Meaning of RING in English
/ rɪŋ; NAmE / noun , verb
—see also ring (II)
[ C ] a piece of jewellery that you wear on your finger, consisting of a round band of gold, silver, etc., sometimes decorated with precious stones :
a gold ring
A diamond glittered on her ring finger (= the finger next to the little finger, especially on the left hand) .
—see also engagement ring , signet ring , wedding ring
[ C ] an object in the shape of a circle with a large hole in the middle :
a key ring
[ C ] a round mark or shape :
She had dark rings around her eyes from lack of sleep.
The children sat on the floor in a ring.
FOR PERFORMANCE / COMPETITION
[ C ] a confined area in which animals or people perform or compete, with seats around the outside for the audience :
a boxing ring
a circus ring
—see also bullring
[ C ] ( especially BrE ) a small flat place on a cooker / stove that is heated by gas or electricity and is used for cooking on
SYN burner :
to turn off the gas ring
—picture at cooker
GROUP OF PEOPLE
[ C ] a group of people who are working together, especially in secret or illegally :
a spy ring
a drugs ring
- run rings around / round sb
—more at hat
( ringed , ringed ) [ vn ]
[ often passive ] ring sb/sth (with sth) to surround sb/sth :
Thousands of demonstrators ringed the building.
to put a metal ring around a bird's leg so that it can be easily identified in the future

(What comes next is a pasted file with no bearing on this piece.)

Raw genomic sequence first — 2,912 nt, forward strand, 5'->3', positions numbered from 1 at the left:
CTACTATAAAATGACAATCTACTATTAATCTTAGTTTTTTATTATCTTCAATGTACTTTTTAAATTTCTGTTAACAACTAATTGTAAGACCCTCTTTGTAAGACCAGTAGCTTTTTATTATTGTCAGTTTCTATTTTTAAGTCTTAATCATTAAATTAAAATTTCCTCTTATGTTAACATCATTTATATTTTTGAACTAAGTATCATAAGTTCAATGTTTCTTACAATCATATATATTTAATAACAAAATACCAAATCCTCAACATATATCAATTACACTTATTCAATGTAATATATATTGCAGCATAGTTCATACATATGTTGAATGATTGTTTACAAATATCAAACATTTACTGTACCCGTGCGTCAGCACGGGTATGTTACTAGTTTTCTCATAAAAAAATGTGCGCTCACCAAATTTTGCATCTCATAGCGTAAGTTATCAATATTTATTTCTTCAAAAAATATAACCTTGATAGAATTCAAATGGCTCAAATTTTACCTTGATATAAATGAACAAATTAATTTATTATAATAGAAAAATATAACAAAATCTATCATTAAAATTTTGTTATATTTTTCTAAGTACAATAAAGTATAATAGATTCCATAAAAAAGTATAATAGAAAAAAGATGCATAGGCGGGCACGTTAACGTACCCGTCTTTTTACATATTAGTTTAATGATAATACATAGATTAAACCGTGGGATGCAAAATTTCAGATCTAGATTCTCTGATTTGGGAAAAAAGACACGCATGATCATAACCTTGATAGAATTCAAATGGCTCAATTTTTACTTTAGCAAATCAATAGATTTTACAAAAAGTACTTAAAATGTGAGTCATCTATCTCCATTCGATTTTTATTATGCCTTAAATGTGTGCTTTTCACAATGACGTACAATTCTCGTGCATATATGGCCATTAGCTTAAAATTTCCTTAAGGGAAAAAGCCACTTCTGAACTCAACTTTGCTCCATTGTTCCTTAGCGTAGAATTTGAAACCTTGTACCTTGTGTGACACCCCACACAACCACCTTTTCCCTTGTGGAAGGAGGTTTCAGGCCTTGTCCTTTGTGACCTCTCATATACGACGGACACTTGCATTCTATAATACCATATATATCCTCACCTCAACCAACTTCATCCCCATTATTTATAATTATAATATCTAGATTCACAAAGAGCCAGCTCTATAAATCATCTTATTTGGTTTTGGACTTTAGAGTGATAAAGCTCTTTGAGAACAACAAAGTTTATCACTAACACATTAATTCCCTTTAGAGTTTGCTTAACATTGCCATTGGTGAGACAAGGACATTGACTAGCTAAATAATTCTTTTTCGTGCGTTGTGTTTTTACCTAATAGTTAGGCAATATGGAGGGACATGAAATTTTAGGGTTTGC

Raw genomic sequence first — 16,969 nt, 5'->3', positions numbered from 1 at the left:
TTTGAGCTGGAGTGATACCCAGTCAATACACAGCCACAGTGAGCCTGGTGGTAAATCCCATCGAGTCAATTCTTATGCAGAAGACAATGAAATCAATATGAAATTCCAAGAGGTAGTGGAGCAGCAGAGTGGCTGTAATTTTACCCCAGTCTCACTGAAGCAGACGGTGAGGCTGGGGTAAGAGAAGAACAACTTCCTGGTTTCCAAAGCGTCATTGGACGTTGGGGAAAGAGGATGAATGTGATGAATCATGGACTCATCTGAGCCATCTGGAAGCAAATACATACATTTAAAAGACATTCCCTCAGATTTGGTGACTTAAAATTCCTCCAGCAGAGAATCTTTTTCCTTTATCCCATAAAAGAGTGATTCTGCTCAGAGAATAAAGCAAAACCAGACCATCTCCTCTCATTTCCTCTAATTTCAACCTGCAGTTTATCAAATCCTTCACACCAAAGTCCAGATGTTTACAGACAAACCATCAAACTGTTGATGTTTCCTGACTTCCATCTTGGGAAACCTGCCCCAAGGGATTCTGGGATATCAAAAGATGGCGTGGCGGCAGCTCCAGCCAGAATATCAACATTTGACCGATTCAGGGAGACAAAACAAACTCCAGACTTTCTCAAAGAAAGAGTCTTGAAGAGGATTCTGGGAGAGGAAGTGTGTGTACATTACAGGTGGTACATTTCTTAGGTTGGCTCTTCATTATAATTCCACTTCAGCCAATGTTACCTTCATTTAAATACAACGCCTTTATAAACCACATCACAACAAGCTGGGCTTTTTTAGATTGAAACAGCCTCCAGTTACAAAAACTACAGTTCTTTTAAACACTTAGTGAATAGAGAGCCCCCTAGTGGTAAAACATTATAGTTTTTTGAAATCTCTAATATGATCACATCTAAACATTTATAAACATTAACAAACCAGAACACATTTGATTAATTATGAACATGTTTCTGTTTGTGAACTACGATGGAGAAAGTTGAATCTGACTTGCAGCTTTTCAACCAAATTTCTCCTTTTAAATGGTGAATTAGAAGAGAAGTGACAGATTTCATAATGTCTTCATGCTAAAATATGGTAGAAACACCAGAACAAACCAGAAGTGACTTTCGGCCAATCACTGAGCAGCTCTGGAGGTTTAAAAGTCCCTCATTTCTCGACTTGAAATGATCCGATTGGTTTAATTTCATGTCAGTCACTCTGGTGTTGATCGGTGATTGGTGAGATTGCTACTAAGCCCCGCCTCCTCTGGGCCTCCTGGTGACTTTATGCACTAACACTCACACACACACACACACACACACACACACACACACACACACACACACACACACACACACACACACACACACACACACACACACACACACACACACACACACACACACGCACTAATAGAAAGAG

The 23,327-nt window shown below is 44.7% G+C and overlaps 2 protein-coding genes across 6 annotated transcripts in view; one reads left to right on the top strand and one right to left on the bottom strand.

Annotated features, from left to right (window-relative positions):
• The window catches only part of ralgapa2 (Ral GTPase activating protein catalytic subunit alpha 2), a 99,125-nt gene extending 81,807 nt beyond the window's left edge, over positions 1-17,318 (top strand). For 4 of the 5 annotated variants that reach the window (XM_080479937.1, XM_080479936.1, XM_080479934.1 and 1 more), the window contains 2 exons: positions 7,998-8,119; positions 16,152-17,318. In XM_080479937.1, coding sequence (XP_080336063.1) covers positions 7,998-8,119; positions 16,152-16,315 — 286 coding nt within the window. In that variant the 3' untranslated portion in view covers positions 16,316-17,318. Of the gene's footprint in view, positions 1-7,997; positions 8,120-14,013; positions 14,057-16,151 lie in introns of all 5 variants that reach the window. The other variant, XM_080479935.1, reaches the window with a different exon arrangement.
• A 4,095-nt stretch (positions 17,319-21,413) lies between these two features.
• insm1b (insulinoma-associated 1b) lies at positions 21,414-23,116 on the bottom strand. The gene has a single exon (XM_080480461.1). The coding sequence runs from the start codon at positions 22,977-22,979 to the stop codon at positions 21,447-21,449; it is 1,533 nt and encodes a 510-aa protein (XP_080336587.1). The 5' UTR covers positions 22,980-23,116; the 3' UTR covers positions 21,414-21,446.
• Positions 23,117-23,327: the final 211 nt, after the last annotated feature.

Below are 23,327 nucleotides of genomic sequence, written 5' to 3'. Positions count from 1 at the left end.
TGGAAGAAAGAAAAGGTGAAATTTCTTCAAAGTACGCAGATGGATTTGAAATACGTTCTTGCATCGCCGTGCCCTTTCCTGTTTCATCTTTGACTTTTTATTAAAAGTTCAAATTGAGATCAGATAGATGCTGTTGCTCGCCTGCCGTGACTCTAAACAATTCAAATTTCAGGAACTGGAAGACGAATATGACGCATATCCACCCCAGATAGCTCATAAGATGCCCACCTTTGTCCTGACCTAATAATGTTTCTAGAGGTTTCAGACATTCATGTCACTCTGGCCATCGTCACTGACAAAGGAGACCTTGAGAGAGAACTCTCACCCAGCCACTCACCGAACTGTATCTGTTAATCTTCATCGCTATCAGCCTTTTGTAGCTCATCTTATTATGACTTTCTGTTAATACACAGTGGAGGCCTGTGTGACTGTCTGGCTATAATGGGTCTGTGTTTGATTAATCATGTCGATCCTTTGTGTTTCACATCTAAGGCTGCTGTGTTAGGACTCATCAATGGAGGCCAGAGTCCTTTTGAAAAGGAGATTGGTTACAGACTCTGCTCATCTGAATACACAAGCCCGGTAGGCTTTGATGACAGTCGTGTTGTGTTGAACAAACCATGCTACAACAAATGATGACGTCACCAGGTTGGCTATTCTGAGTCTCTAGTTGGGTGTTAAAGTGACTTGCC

( especially BrE ) to draw a circle around sth
SYN circle :
Ring the correct answer in pencil.
/ rɪŋ; NAmE / verb , noun
—see also ring (I)
( rang / ræŋ; NAmE / rung / rʌŋ; NAmE /)
( BrE ) (also call NAmE , BrE ) ring sb/sth (up) to telephone sb/sth :
[ vn ]
I'll ring you up later.
He rang up the police station.
When is the best time to ring New York?
[ v ]
David rang up while you were out.
He said he was ringing from London.
I'm ringing about your advertisement in the paper.
Could you ring for a cab?
She rang to say she'd be late.
➡ note at phone
[ v ] ( of a telephone ) to make a sound because sb is trying to telephone you :
Will you answer the telephone if it rings?
if you ring a bell or if a bell rings , it produces a sound :
[ vn ]
Someone was ringing the doorbell.
[ v ]
The church bells rang.
Just ring for the nurse (= attract the nurse's attention by ringing a bell) if you need her.
[ v ] ring (with sth) ( literary ) to be full of a sound; to fill a place with sound
SYN resound :
The house rang with children's laughter.
Applause rang through the hall.
[ v ] to be full of a particular quality :
His words rang with pride.
[ v ] to be uncomfortable and be unable to hear clearly, usually because you have heard a loud noise, etc. :
The music was so loud it made my ears ring.
- ring a bell
- ring the changes (with sth)
- ring in your ears / head
- ring off the hook
- ring true / hollow / false
—more at alarm noun
- ring around
- ring back | ring sb back
- ring in
- ring in sth
- ring off
- ring out
- ring round (sb/sth) | ring around (sb/sth)
- ring through (to sb)
- ring sth up
[ C ] the sound that a bell makes; the act of ringing a bell :
There was a ring at the door.
He gave a couple of loud rings on the doorbell.
[ sing. ] a loud clear sound :
the ring of horse's hooves on the cobblestones
[ sing. ] ring (of sth) a particular quality that words, sounds, etc. have :
His explanation has a ring of truth about it.
Her protestation of innocence had a hollow ring to it (= did not sound sincere) .
The story had a familiar ring to it (= as if I had heard it before) .
- give sb a ring
I . Old English hring , of Germanic origin; related to Dutch ring , German Ring , also to the noun rank .
II . Old English hringan , of Germanic origin, perhaps imitative.
Oxford Advanced Learner's English Dictionary. Оксфордский английский словарь для изучающик язык на продвинутом уровне. 2005